For the month of July 2017, the Day Hagan Logix Tactical Dividend strategy returned +1.00%* gross (+0.97% net*) compared to the Russell 1000 Value at +1.33% and the S&P 500 at +2.06%. All numbers are total return. Value's underperformance vs. growth continued in July, extending the significant year-to-date gap between the two. For the year to date, Day Hagan Logix is +3.68% gross*, +3.39% net*.

As a deep value strategy utilizing complex dividend yield modeling to find trough valuations, we certainly feel the headwinds of "risk on," growth-oriented market performance in 2017. However, while we use a fundamental overlay to ensure we aren't missing anything transformational for a name or industry, in general we view our established process as a strategic way to achieve our risk-return goals over a multiyear period. This does not mean we ignore volatility (positive or negative) related to quarterly earnings calls or daily news flow. But ultimately, most of what we see on a day-to-day basis is short-term noise that does not impact our underlying valuation foundation. We have been using the same valuation approach since 2002 inception, which has led to 70%+ upside market capture and 50% downside market capture. Since inception, this translates into meaningful outperformance vs. both the S&P 500 and the Russell 1000 Value with a beta of around 0.6.

Today's market environment has led many into a sense of complacency. As the S&P 500 continues to perform, many ignore a macro backdrop and valuation picture that is far from certain. As well-known investor Howard Marks of Oaktree Capital recently wrote, "The key strategic decision for anyone shaping investment strategy is whether to apply aggressiveness or defensiveness at a given point in time." Or more directly from Warren Buffet, "What the wise do in the beginning, fools do in the end." We are not by any means calling anyone a fool, but the sentiment is well taken. We are defensively positioned, based on our current level of cash holdings, and regardless of the near-term volatility in our names and industry groupings, we believe strongly in the existing portfolio based on our process. Mr. Marks goes on to make additional points of interest in his letter. Among them is that strategies that seek lower risk and rational returns (such as ours) may sometimes encounter relative underperformance during the phase of the bull market when trends reach "irrational extremes and prices go from fair to excessive." He further opines that a lower-risk approach is also a "prerequisite for investment successes."

To take this perspective a step further on the current value-investing underperformance, research shows that value outperformed growth by 4.8% annually between 1926 and 2005 (source: Fama and French) while growth has outperformed value by less than 1% annually over the last twelve years. Excepting the dotcom bubble era of the late 1990s and early 2000s, value is cheaper than growth by the widest gap in the last 60 years. Leadership inevitably will change again, and we believe we are uniquely positioned to take advantage of the shift given our valuation methodology related to deep value. This, of course, does not mean that all or even most value stocks are worth buying. Our approach goes significantly deeper in avoiding "cheap" names that are that way for good reason.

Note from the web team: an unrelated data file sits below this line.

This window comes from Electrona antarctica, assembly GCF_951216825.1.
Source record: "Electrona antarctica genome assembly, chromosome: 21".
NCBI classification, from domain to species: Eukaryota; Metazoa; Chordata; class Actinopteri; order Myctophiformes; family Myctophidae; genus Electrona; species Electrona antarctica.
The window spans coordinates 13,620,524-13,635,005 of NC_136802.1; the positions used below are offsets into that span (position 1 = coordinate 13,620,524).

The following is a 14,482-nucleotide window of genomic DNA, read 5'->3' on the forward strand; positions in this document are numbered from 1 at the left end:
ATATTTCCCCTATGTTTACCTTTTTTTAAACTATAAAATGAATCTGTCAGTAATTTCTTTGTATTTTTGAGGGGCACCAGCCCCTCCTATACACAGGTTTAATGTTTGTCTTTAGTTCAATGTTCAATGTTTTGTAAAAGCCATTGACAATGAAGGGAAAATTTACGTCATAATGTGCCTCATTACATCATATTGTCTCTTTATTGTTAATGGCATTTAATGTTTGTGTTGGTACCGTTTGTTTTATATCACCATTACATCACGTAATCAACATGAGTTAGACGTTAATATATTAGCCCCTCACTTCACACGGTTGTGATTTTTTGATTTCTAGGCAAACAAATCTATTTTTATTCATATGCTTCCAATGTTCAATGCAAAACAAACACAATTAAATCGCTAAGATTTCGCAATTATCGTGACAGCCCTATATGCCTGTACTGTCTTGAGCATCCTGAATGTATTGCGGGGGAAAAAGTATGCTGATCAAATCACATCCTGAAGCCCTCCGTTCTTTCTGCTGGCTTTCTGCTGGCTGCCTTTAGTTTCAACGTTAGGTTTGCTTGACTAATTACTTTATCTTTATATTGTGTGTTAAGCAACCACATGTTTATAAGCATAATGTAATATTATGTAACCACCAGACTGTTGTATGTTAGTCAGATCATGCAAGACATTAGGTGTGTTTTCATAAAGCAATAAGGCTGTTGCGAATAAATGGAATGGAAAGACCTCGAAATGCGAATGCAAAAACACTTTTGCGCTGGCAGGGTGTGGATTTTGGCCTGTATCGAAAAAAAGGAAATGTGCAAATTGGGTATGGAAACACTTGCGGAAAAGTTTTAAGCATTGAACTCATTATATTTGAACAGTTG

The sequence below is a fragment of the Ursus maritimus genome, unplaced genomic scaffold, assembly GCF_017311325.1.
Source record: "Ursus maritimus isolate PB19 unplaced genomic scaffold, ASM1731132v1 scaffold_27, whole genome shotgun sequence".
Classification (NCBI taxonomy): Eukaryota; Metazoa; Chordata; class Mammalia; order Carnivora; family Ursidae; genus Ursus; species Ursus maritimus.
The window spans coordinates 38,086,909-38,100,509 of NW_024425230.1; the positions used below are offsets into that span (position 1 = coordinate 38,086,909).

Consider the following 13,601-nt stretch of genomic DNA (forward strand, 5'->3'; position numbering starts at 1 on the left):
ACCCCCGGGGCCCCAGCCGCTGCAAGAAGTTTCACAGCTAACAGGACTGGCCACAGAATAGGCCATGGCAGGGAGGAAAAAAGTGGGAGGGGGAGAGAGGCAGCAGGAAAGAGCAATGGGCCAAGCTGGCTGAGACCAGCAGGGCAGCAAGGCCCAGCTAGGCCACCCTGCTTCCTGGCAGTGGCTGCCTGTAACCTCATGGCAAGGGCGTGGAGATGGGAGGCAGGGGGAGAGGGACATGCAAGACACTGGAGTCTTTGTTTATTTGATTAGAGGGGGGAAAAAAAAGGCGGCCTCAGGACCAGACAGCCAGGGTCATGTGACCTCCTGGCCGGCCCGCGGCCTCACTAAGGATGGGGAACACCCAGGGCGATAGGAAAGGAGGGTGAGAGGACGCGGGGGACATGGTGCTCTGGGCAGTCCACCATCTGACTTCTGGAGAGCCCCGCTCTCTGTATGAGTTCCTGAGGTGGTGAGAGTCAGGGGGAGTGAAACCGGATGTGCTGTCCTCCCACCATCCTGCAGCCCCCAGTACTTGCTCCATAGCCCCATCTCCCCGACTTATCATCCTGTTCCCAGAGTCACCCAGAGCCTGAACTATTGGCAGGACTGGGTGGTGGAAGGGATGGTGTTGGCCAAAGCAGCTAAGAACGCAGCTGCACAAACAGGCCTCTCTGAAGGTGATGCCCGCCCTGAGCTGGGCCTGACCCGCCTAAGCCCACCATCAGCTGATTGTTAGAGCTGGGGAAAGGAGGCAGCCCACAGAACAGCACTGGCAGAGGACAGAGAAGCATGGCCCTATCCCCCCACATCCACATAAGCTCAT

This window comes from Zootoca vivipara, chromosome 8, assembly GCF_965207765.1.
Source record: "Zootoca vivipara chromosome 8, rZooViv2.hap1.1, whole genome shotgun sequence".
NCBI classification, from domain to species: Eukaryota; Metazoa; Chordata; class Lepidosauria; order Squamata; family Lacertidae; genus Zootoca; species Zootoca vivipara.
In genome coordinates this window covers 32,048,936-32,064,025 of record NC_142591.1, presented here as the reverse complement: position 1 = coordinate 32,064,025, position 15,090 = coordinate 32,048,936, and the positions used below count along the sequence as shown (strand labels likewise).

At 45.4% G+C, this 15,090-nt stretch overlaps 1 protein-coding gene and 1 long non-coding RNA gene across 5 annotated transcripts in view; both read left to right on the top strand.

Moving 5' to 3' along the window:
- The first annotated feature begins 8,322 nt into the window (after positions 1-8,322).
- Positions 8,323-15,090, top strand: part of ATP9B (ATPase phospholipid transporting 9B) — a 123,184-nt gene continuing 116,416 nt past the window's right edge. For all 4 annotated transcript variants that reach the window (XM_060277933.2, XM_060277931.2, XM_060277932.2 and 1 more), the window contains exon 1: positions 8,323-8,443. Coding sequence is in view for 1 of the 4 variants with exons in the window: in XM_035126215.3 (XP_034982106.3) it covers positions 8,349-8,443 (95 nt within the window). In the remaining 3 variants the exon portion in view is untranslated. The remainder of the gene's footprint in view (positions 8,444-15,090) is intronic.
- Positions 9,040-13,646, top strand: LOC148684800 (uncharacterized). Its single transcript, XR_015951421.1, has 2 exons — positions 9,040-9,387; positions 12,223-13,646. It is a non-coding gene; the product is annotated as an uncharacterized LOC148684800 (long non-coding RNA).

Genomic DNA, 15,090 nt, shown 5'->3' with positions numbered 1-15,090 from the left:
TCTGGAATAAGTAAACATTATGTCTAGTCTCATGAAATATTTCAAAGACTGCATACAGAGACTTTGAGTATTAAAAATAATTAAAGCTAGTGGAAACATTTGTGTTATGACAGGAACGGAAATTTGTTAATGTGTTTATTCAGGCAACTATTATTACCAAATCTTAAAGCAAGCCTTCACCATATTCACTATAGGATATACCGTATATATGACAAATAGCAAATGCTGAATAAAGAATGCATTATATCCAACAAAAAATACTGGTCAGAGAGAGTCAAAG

Generally, what we own from an industry and individual equity perspective is somewhat contrarian. In other words, frequently we are buying at or around trough valuations because the broader markets do not "like" the industry or name. Often it means we are early, something we are comfortable with as long as our entry points fit our criteria. A good case study is our continued ownership of the Asset Management industry. We originally purchased the industry in February of 2016 amid very negative sentiment. Today we hold only two of the same names from the industry entry point, Franklin Resources and T. Rowe Price (BEN, TROW), but have done very well overall with the industry, buying and selling names within the grouping along the way. We purchased SEI Investments (SEIC) later that February as it came into a buy range, subsequently selling it four short months later with an approximate 32% gain*. One of our original holdings, Northern Trust (NTRS), was also sold in June with about a 19% gain*. To replace NTRS and SEIC, we purchased two attractively valued names, Invesco (IVZ) and Waddell & Reed Financial (WDR), both of which we continue to own today. One of our other original holdings, Janus (JNS), was sold in October of last year with a low-teens gain after its merger with U.K.-based Henderson Group was announced. Eaton Vance (EV) was added in October but sold at the end of last year after a rapid gain of about 16%.